SPPD Students Put Theory Into Practice
The USC School of Policy, Planning, and Development (SPPD) gave new meaning to the words “travel planning” during the recent international planning studios in India and Argentina.
Led by Tridib Banerjee, SPPD professor and director of graduate programs in urban planning, the two studios gave students an opportunity to put theory into practice, collaborating to address real-world planning challenges in international settings.
“The aim of the international planning studios is to give the students an experience of what it’s like to work with urban problems in different countries and different economic and cultural circumstances,” Banerjee said. “The other aspect is that all studios are basically collaborative experiences.”
The fall 2010 planning studio in Ahmedabad, India, involved students from that city’s Center for Environmental Planning and Technology University (CEPT) and from USC and Virginia Commonwealth University. In March, SPPD deepened this relationship with its Indian colleagues by signing a Memorandum of Understanding with the State of Gujarat and with CEPT.
Working in seven groups, the Indian and American students focused on planning the development of the site where Mahatma Gandhi established an ashram in the 1930s and launched freedom movement initiatives against British colonial rule.
Since that time, Ahmedabad has grown into the largest city in the state of Gujarat and the seventh largest city in India, with a population of 5 million people. Urban sprawl and slum developments haphazardly have engulfed Gandhi’s ashram and the surrounding land.
“The city has decided that the area should be planned,” Banerjee said. “The students were asked to think about this plan somewhat differently and tried to derive some of their principles from Gandhi’s principles of self-help and ‘small is beautiful’ and sustainability. So that was a really new experience.”
India itself also was a new experience – both inside and outside of the classroom – for Master of Planning student Joshua Shake.
“Until you’ve gone there and experienced it with all five senses, you can’t – National Geographic and the documentaries on TV don’t do it justice,” he said. “There are the most amazing things and the most devastating things to your heart.”
For Master of Planning student Jennifer Nourafshan, collaborating with the Indian students allowed her to see planning through fresh eyes.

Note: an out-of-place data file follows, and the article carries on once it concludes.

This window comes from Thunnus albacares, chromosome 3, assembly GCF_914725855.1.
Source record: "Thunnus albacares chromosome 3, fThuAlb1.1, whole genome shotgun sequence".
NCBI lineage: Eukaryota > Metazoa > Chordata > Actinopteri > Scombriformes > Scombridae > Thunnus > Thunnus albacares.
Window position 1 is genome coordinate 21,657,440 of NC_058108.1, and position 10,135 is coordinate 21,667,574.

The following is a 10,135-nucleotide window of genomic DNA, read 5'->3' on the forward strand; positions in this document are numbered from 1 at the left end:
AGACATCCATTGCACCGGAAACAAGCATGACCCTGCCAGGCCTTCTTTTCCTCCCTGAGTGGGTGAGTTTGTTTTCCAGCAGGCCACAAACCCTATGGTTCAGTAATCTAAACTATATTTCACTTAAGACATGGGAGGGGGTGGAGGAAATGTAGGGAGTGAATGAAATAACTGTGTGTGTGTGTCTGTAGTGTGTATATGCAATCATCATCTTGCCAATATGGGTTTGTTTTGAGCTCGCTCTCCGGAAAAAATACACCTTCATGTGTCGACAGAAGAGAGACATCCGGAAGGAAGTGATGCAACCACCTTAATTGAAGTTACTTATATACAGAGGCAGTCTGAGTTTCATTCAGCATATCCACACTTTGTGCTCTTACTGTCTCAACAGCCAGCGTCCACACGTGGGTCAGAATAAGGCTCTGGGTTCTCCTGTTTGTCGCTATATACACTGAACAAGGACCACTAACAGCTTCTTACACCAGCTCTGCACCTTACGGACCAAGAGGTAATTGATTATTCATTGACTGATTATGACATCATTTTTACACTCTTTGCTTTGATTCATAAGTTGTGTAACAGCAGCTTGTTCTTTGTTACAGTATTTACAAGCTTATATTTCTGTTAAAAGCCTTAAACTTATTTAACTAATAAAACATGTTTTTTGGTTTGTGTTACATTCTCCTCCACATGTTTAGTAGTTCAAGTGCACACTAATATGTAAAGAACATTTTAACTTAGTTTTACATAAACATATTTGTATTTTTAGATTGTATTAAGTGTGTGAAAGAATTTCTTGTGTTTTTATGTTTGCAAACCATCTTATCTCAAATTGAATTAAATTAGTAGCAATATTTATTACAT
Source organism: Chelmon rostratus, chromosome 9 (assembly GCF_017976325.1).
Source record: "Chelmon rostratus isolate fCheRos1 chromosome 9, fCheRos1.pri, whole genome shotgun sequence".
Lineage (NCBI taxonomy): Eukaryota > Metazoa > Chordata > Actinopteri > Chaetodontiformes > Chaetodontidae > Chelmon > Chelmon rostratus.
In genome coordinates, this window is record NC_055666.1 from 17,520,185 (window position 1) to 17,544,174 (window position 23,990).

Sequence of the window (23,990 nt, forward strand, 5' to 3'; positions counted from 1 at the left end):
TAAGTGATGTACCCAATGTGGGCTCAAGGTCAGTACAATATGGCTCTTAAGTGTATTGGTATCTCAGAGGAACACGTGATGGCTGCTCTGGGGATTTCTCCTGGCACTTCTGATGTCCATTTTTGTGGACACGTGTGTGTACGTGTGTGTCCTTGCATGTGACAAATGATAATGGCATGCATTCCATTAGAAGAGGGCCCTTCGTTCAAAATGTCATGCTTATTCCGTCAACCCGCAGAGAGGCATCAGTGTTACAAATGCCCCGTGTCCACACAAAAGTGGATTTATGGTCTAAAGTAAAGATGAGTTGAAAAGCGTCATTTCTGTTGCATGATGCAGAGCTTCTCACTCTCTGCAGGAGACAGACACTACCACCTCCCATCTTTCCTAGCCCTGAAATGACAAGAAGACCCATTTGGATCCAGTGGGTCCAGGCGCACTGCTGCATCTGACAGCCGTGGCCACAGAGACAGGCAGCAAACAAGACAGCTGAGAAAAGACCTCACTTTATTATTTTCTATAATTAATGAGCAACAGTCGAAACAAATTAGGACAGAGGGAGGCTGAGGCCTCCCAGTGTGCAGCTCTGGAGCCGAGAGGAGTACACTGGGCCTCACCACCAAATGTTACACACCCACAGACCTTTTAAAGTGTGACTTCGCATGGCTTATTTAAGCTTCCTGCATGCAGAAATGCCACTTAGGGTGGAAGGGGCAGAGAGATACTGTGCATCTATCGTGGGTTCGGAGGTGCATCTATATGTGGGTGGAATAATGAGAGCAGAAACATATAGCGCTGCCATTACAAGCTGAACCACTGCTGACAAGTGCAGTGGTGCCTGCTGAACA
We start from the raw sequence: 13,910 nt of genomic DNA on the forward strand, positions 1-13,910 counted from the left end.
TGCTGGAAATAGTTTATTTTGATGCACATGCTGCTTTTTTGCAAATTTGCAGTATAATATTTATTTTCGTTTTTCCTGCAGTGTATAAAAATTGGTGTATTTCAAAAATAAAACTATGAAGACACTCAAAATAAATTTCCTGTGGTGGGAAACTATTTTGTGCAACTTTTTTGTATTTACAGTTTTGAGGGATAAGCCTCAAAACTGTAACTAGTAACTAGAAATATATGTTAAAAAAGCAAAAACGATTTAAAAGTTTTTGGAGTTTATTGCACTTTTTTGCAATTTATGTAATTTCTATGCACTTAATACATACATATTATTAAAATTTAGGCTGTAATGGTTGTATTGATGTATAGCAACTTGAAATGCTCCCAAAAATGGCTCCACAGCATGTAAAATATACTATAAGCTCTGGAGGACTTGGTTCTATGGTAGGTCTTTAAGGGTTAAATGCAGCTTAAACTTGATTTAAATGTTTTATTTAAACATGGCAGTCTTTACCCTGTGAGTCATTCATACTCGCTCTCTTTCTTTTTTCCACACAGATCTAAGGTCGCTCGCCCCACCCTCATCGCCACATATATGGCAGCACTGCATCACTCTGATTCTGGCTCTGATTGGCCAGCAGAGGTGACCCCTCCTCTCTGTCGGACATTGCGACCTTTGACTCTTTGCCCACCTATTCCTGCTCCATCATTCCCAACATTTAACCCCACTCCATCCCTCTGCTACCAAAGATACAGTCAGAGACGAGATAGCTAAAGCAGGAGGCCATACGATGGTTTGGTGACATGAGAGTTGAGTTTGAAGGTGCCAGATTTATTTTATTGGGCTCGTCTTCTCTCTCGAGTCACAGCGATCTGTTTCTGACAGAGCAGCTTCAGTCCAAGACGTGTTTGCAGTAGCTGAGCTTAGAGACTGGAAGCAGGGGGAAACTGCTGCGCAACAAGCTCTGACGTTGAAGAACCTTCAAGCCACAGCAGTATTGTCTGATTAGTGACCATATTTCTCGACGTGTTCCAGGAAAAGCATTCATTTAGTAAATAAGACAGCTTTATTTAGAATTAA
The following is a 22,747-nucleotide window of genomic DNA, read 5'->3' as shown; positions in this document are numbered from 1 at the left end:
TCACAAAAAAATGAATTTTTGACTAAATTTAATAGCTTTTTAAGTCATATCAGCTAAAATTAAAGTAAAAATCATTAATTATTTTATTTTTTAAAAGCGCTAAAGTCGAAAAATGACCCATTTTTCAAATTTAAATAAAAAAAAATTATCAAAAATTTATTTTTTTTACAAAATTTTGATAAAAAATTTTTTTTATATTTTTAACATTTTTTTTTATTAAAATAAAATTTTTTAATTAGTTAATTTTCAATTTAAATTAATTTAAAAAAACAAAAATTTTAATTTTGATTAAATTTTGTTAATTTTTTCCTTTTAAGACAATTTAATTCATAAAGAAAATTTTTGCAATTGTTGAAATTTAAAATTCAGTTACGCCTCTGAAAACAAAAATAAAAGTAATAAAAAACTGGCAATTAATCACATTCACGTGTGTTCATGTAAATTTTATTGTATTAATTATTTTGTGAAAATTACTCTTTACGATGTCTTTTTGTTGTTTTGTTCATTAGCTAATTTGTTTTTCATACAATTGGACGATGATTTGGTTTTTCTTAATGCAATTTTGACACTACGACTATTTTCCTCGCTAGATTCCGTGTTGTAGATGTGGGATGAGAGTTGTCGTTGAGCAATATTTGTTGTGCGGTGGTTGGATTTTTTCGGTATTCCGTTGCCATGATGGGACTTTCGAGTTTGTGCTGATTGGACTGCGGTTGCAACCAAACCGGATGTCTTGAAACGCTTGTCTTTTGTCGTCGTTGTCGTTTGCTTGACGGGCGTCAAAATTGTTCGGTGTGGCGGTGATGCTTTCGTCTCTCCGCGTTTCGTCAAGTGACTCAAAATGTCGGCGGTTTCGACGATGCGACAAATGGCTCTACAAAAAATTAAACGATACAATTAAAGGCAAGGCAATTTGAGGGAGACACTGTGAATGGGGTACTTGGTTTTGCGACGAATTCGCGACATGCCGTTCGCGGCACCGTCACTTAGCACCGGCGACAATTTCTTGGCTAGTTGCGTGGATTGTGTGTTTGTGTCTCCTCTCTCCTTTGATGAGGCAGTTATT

“I liked it because they learned planning and design in a totally different context than we did,” she said. “Even though we were using the same words, they were going about it in different ways.”
The spring planning studio in Buenos Aires, Argentina, presented an opportunity for an equally enriching collaboration between SPPD and USC’s School of Architecture.
In addition to Banerjee, School of Architecture faculty members Stefano de Martino, James Steele and Rachel Berney facilitated the studio, which was a first in terms of multidisciplinary collaboration between the two schools.
“I’m biased because I’m trained as a planner and as a designer, but I really see the fields as synthetic and very complementary,” Berney said. “There’s common, in-between space where design really gets grounded in social context – social, political and cultural factors – and policy can touch the ground in terms of design and actual physical development. So it’s like policy made manifest and design made meaningful.”
The students from the School of Architecture were equally enthusiastic about the collaboration.
“I always look for any chance to really get involved with the planning school because I’m interested in urban design,” said Nicole Friend, a Master of Architecture student in American Architecture and Urbanism +2 program.
Robin Abad, a student in the Master of Landscape Architecture +3 program, added, “I feel really strongly that the two disciplines – planning and landscape architecture – need to have more interaction, both in the professional world and also academically here at USC.”
Working with the City of Buenos Aires’ Department of Urban Development, five groups of USC planning, architecture and landscape architecture students worked on the revitalization of the historic district Nueva Pompeya, which comprises many villas miserias, or slums.
“For me, I want to do economic development, and I want to see a different perspective from abroad,” said Edward Ng, who is pursuing dual Master of Planning and Master of Public Policy degrees. “I like to call it a synergy of ideas. You have your own preset notions and preconceptions, and you go out and you see a different set of assumptions. You come back, and you create new ideas as a result. I think that’s a wonderful aspect of going abroad.”